Blog  /  Parenting  /  “Free Range Kids” :: An Open Discussion Invitation

Free Range Kids, Family Matters, Grace Based Parenting, Kimmel

 

This weekend, I let my two daughters, age 12 and (almost) 11 ride their bikes to the park by themselves. They had a predetermined time they needed to be home and a watch. They don’t have a cell phone but we only live 2 blocks from the park.

They were gone an hour and a half…I was a nervous wreck the whole time.

I’ve read several blog posts lately praising the virtues of what they call “free range kids.” I’ve seen articles that chronicle a nostalgia for a more hands-off, 1970’s/80’s version of parenting where kids drank from the hose, played out front with their friends till dark and threw dirt clods at the wall for fun. I grew up in the ‘80’s. I drank from the hose, played outside for hours and threw dirt clods. I agree with so much of the philosophy that undergirds these posts: that allowing our kids freedom to play alone, walk or travel outside independently, even stay at home alone breeds independence, confidence and responsibility.

Yet, I also understand the concerns that many parents have for the safety of their kids. I read stories in the comments section of several of the “free range kids” articles from adults who had terrible things happen to them, both physical/sexual violence and emotional trauma, because they spent so much time playing alone with their friends and neighbors. They felt that they could have avoided so much pain if their parents had been supervising. Their experience of 1970’s/80’s “hands-off” parenting was not so rosy and nostalgic.

So, as a mom, I guess my question is: Where’s the balance? How do we decide the right thing for our kids? How do we keep the bubble in the middle between Helicopter Parent and Lassaiz-Faire? There are subjects where I feel relatively confident in advising other parents, but this is not one of them. Partially, because I know that not all communities are safe. Not all places have parks and sidewalks and friendly neighbors.

As a mom or dad, you probably have a pretty good sense of how safe the area you live in is. Sure, there’s always the chance that “the boogey man” is lurking. He could be anywhere. But you know if your house is situated in a quiet subdivision or the corner of a traffic-heavy intersection. You know whether your kids are more likely to pass a pair of old ladies chatting at the mailbox or a pair of drug dealers guarding their street corner.

If you live in an area that is categorically less safe, I would love to hear how you balance safety and independence for your kids. You probably have a lot more surety about what you should and should not let your kids do. But, I assume that the majority of parents who are really unsure about the question of safety vs. independence would admit that the neighborhood they live in is relatively safe. I know for me, the things I worry about for my kids are, statistically speaking, extremely unlikely: What if someone breaks into the house? What if they get abducted at the park? What if they lose control of their bike and collide with a car? (By the way, all of those things could also happen when I’m with them.)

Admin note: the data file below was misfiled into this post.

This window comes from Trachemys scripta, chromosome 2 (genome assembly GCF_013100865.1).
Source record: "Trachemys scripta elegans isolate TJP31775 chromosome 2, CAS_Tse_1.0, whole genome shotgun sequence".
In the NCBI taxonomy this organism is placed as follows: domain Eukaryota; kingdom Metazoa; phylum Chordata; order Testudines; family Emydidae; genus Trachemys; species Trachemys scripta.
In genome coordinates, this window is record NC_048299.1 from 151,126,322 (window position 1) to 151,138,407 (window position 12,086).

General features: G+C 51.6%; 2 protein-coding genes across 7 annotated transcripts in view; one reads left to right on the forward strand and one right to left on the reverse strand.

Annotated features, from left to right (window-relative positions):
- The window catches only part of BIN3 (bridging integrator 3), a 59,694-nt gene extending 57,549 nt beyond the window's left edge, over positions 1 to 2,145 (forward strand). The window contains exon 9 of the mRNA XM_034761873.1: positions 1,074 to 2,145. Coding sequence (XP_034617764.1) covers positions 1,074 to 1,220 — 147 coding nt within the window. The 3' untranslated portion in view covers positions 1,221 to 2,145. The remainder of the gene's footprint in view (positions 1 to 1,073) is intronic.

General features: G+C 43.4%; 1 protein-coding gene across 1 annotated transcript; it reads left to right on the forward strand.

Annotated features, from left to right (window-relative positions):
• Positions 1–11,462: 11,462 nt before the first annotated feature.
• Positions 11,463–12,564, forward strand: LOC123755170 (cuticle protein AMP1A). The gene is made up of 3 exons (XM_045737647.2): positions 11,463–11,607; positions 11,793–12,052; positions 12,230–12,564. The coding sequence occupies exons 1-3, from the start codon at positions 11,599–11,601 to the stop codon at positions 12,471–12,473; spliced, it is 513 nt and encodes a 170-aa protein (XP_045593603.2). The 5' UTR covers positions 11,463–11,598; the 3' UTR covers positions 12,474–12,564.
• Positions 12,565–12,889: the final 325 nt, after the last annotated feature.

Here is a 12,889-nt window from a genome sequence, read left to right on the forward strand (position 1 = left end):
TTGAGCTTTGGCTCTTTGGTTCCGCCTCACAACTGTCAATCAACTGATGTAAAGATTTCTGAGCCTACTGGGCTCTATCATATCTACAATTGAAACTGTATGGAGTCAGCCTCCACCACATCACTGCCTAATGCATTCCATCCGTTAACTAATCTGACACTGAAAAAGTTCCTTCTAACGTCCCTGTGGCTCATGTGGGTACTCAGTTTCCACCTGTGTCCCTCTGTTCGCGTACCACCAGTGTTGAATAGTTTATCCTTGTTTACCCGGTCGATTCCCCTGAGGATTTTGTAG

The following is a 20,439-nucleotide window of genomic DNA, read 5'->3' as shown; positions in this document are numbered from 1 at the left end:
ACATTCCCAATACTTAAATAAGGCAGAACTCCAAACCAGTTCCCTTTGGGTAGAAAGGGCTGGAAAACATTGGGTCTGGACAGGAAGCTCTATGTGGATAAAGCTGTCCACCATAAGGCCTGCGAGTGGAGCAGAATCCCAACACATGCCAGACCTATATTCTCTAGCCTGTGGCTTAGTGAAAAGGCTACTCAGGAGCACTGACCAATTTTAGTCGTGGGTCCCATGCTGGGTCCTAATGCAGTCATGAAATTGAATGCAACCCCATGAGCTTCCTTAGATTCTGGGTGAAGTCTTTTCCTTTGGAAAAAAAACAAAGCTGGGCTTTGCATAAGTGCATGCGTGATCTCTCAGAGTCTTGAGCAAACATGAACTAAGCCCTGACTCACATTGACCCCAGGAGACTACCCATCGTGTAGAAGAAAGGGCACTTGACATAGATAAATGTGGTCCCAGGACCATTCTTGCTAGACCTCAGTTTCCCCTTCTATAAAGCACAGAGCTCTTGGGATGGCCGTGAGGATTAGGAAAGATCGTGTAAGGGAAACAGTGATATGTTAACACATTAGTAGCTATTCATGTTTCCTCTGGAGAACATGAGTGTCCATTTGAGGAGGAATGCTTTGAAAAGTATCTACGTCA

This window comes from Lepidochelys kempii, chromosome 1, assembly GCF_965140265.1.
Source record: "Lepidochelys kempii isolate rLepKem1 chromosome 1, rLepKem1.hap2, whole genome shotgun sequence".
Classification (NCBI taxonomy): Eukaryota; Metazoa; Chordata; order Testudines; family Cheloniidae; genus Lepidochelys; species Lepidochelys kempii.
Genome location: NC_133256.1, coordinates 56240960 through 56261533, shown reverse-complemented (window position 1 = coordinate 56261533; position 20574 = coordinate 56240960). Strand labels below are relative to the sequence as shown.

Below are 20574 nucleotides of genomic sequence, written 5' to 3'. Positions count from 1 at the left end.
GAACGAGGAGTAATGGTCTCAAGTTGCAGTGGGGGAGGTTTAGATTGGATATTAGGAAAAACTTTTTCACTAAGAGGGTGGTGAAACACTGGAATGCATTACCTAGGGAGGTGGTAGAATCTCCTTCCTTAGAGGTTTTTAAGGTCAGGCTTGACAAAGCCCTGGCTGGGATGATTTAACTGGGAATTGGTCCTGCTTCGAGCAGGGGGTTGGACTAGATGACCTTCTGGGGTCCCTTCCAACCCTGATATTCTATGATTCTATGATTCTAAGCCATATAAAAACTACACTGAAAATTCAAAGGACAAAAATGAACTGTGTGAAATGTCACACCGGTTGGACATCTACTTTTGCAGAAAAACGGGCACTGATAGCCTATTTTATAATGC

I guess for me, the balance hangs on whether I’m making parenting decisions based on fear or based on truth. For me, fear-based decision making always backfires. Sure, if you live on a street corner that frequently experiences drive-by shootings, then not allowing your children to play outside is not a fear-based decision, it’s a truth-based decision. But letting hypothetical worst case scenarios plant irrational fears in my heart is not doing me or my kids any favors.

My girls are getting older now. I know them well. I’m connected with their hearts and we have open lines of communication. I felt that they were ready for some independence, it’s just that I wasn’t sure I was ready. Even though I was nervous, I knew that I needed to give them freedom to ride to the park by themselves so that they can build confidence, independence, cooperation and problem solving skills without being within arm’s reach. I know this is helping to prepare them. I had to trust the Ultimate Truth during that hour and a half…He is a big, powerful God, and I can trust Him to keep my kids safe.

It will probably get easier. They will stretch their wings a little at a time. They will prove their responsibility and it will put my worried mind at ease. But until then, I guess I need to bite my nails and pray.

Veteran moms and dads: How have you handled this with your kids? Were there certain milestones you were looking for your kids to have before they were allowed to do things alone? Was it just simply a question of age or maturity?

Let’s talk about it in the comments!

 

 

Karis Kimmel Murray is the author of Grace Based Discipline: How to Be at Your Best When Your Kids Are at Their Worst and the Creative Director of Family Matters®, a ministry who’s internationally hosted parenting and marriage events, radio and television broadcasts, articles, videos, website and best-selling books (written by Karis’ parents and Family Matters’ founders Dr. Tim and Darcy Kimmel,) Grace Based Parenting and Grace Filled Marriage, have been used by God to transform tens of thousands of families into instruments of His restoration and reformation.
Karis writes and speaks for Family Matters as a voice to the next generation of parents. Karis is co-host of The Family Matters Minute, a nationally syndicated one-minute radio segment heard by millions of listeners every weekday.
Karis lives in Scottsdale, Arizona with her husband Mike, their two teenage daughters and a ragamuffin menagerie of pets.

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